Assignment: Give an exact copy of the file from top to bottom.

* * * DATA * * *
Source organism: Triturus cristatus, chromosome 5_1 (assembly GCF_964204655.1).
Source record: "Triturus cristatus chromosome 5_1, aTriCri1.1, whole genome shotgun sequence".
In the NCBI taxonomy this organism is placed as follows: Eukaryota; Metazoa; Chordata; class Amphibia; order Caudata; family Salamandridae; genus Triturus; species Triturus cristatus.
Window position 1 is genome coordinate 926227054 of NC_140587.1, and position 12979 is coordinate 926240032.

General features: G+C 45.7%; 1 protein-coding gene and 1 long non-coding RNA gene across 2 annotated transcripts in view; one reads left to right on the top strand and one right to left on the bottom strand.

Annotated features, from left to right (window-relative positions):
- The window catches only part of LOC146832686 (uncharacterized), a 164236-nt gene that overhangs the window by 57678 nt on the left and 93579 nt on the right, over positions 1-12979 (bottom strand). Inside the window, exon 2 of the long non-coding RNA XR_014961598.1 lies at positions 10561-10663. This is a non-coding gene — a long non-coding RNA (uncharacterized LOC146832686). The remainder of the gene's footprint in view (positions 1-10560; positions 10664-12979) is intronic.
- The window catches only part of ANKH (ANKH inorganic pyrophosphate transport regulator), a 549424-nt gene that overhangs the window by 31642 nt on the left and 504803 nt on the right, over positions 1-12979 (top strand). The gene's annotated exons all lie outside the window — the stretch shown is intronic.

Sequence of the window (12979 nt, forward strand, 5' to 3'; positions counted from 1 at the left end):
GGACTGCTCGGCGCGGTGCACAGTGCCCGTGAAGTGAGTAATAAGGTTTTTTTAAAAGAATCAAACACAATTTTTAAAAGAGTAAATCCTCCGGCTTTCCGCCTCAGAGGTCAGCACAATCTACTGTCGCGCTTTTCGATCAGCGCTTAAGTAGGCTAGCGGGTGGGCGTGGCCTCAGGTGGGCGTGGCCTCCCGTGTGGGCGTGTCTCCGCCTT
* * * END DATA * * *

Source organism: Triturus cristatus, chromosome 5_1 (assembly GCF_964204655.1).
Source record: "Triturus cristatus chromosome 5_1, aTriCri1.1, whole genome shotgun sequence".
In the NCBI taxonomy this organism is placed as follows: Eukaryota; Metazoa; Chordata; class Amphibia; order Caudata; family Salamandridae; genus Triturus; species Triturus cristatus.
Window position 1 is genome coordinate 926227054 of NC_140587.1, and position 12979 is coordinate 926240032.

General features: G+C 45.7%; 1 protein-coding gene and 1 long non-coding RNA gene across 2 annotated transcripts in view; one reads left to right on the top strand and one right to left on the bottom strand.

Annotated features, from left to right (window-relative positions):
- The window catches only part of LOC146832686 (uncharacterized), a 164236-nt gene that overhangs the window by 57678 nt on the left and 93579 nt on the right, over positions 1-12979 (bottom strand). Inside the window, exon 2 of the long non-coding RNA XR_014961598.1 lies at positions 10561-10663. This is a non-coding gene — a long non-coding RNA (uncharacterized LOC146832686). The remainder of the gene's footprint in view (positions 1-10560; positions 10664-12979) is intronic.
- The window catches only part of ANKH (ANKH inorganic pyrophosphate transport regulator), a 549424-nt gene that overhangs the window by 31642 nt on the left and 504803 nt on the right, over positions 1-12979 (top strand). The gene's annotated exons all lie outside the window — the stretch shown is intronic.

Sequence of the window (12979 nt, forward strand, 5' to 3'; positions counted from 1 at the left end):
GGACTGCTCGGCGCGGTGCACAGTGCCCGTGAAGTGAGTAATAAGGTTTTTTTAAAAGAATCAAACACAATTTTTAAAAGAGTAAATCCTCCGGCTTTCCGCCTCAGAGGTCAGCACAATCTACTGTCGCGCTTTTCGATCAGCGCTTAAGTAGGCTAGCGGGTGGGCGTGGCCTCAGGTGGGCGTGGCCTCCCGTGTGGGCGTGTCTCCGCCTT